>not stop you from getting the edge. Note that Teletpathic Counter trumps
>Spying Mission, since if it reduces the bleed to 0, the bleed is not
>considred successful.

You used to be able to re-boost the bleed (with Threats, for example)
after such a reduction, but your current answer (breaking action modifiers
into timing groups) seems to deny this.

Can you play threats to increase the bleed back to positive?

Eric Pettersen

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Mar 2, 1996, 3:00:00 AM3/2/96
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sjoh...@math.scarolina.edu (L. Scott Johnson) wrote:
: aa...@cats.ucsc.edu (Thomas R Wylie) writes:
: >L. Scott Johnson <sjoh...@math.scarolina.edu> wrote:
: >>>You can only use Spying Mission if the bleed is successful; using it
: >>>does not stop you from getting the edge. Note that Telepathic
: >>>Counter trumps Spying Mission, since if it reduces the bleed to 0,

: >>>the bleed is not considred successful.
: >>You used to be able to re-boost the bleed (with Threats, for example)
: >>after such a reduction, but your current answer (breaking action
: >>modifiers into timing groups) seems to deny this.
:
: >Telepathic Counter trumps Spying Mission *if* nothing else is going
: >on. You can boost the bleed back above 0 once Counter is played, and
: >then be able to use Spying Mission.
:
: But could you use Spying Mission first, then have it trumped by Telepathic
: Counter, and *then* still boost it back to positive by Threats?
:
: Your initial answer indicated that Spying Mission had to come after all
: other Action Modifiers - implying that no Action Modifiers could be
: played after it.

Yes, Tom, could you clarify this? Can Threats/TC be played after Spying
Mission? My initial take on your answers was that since Spying Mission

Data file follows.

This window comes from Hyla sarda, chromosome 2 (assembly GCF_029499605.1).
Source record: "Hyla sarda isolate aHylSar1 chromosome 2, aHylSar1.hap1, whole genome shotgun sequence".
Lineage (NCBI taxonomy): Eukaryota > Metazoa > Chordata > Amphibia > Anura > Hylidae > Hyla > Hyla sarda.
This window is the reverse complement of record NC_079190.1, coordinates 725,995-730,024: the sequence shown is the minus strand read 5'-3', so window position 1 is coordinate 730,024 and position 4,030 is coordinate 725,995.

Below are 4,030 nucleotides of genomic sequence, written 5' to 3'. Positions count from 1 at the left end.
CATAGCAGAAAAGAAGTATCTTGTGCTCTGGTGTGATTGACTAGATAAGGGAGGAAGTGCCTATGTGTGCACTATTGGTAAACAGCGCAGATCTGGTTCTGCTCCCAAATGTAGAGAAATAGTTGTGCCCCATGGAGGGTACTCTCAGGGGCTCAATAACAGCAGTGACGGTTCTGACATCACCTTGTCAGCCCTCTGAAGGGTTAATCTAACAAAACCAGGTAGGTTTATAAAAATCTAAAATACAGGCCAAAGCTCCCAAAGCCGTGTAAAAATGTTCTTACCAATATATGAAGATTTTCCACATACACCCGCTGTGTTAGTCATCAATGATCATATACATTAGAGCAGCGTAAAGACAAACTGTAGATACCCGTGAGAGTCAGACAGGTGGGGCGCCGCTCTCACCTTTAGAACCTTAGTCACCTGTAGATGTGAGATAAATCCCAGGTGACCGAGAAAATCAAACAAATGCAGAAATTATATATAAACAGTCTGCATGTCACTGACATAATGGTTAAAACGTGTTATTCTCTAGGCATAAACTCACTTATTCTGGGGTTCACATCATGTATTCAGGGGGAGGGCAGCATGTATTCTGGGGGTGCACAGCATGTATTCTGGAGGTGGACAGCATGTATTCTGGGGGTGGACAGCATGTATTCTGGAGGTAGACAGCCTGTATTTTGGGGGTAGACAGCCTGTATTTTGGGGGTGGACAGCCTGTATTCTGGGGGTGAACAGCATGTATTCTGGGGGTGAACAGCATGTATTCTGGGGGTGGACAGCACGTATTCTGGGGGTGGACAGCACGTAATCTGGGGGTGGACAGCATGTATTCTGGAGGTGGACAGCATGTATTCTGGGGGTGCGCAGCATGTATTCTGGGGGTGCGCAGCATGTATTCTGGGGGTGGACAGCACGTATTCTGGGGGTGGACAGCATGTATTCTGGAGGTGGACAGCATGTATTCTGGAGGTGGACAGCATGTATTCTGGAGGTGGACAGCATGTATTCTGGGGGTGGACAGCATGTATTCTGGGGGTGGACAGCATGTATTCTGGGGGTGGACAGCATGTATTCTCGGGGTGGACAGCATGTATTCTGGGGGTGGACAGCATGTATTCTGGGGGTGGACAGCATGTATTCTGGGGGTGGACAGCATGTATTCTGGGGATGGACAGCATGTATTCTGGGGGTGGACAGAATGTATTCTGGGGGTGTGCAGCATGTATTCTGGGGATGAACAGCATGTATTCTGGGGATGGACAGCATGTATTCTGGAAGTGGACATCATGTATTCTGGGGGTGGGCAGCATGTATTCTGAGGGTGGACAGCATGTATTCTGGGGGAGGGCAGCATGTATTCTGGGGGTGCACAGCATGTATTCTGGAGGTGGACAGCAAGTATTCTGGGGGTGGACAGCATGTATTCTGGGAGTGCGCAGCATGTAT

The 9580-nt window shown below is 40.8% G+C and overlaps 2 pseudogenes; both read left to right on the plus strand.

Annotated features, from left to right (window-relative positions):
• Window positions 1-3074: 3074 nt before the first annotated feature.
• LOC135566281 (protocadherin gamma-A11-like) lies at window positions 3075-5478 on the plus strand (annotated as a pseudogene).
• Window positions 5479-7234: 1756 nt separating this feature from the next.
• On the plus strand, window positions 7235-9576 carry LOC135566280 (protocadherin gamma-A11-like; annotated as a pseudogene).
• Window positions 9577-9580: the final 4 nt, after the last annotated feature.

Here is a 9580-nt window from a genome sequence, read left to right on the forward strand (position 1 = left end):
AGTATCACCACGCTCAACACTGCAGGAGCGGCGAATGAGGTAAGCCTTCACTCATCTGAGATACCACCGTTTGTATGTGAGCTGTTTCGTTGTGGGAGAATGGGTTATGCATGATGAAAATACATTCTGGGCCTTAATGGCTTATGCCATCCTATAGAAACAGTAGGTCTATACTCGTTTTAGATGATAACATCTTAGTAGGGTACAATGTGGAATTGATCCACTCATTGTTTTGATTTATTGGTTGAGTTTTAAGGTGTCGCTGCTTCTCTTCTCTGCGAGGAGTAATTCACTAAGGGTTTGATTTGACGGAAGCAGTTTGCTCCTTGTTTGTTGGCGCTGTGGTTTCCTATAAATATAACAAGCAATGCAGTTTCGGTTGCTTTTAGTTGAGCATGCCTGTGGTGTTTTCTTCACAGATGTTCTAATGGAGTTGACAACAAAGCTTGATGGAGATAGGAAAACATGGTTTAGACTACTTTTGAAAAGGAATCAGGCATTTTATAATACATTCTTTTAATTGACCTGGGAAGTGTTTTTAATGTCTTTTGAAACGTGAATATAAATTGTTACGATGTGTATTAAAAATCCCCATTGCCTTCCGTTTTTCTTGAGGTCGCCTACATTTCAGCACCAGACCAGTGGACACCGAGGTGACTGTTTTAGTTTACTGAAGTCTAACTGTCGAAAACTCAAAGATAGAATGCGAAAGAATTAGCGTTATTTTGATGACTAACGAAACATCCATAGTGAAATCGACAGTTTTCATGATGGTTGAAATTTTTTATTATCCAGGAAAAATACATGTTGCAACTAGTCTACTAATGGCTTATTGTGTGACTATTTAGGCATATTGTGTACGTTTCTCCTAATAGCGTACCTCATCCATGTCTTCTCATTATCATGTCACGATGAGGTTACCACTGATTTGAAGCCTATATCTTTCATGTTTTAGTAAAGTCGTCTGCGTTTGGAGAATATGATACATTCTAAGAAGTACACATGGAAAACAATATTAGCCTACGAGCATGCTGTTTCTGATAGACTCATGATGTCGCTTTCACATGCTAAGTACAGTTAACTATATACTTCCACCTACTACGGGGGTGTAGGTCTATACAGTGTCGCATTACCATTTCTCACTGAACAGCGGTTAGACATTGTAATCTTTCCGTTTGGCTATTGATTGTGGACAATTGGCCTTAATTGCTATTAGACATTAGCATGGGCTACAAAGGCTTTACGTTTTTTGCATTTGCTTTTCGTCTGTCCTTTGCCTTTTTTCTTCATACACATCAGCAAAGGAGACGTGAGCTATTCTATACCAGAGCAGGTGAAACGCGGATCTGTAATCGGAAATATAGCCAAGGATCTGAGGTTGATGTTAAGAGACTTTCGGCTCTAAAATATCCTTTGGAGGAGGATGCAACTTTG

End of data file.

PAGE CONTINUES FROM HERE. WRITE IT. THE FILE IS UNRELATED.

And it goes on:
says "Instead of removing pool from the Methuselah you are bleeding", you
have to wait until the Meth is actually going to remove pool, i.e. the
success of the bleed has been determined, before you can play SM. But
once you have played it, then no bleed is going on so TC and Deflection
(and Threats) cannot be played afterward. Is this right or wrong?
---
Eric Pettersen
pe...@cgl.ucsf.edu (NeXTmail capable)


L. Scott Johnson

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Mar 4, 1996, 3:00:00 AM3/4/96
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pe...@cgl.ucsf.edu (Eric Pettersen) writes:
>sjoh...@math.scarolina.edu (L. Scott Johnson) wrote:
>: aa...@cats.ucsc.edu (Thomas R Wylie) writes:
>: >L. Scott Johnson <sjoh...@math.scarolina.edu> wrote:
>: >>>You can only use Spying Mission if the bleed is successful; using it
>: >>>does not stop you from getting the edge. Note that Telepathic
>: >>>Counter trumps Spying Mission, since if it reduces the bleed to 0,
>: >>>the bleed is not considred successful.
>: But could you use Spying Mission first, then have it trumped by Telepathic
>: Counter, and *then* still boost it back to positive by Threats?
>:
>: Your initial answer indicated that Spying Mission had to come after all
>: other Action Modifiers - implying that no Action Modifiers could be
>: played after it.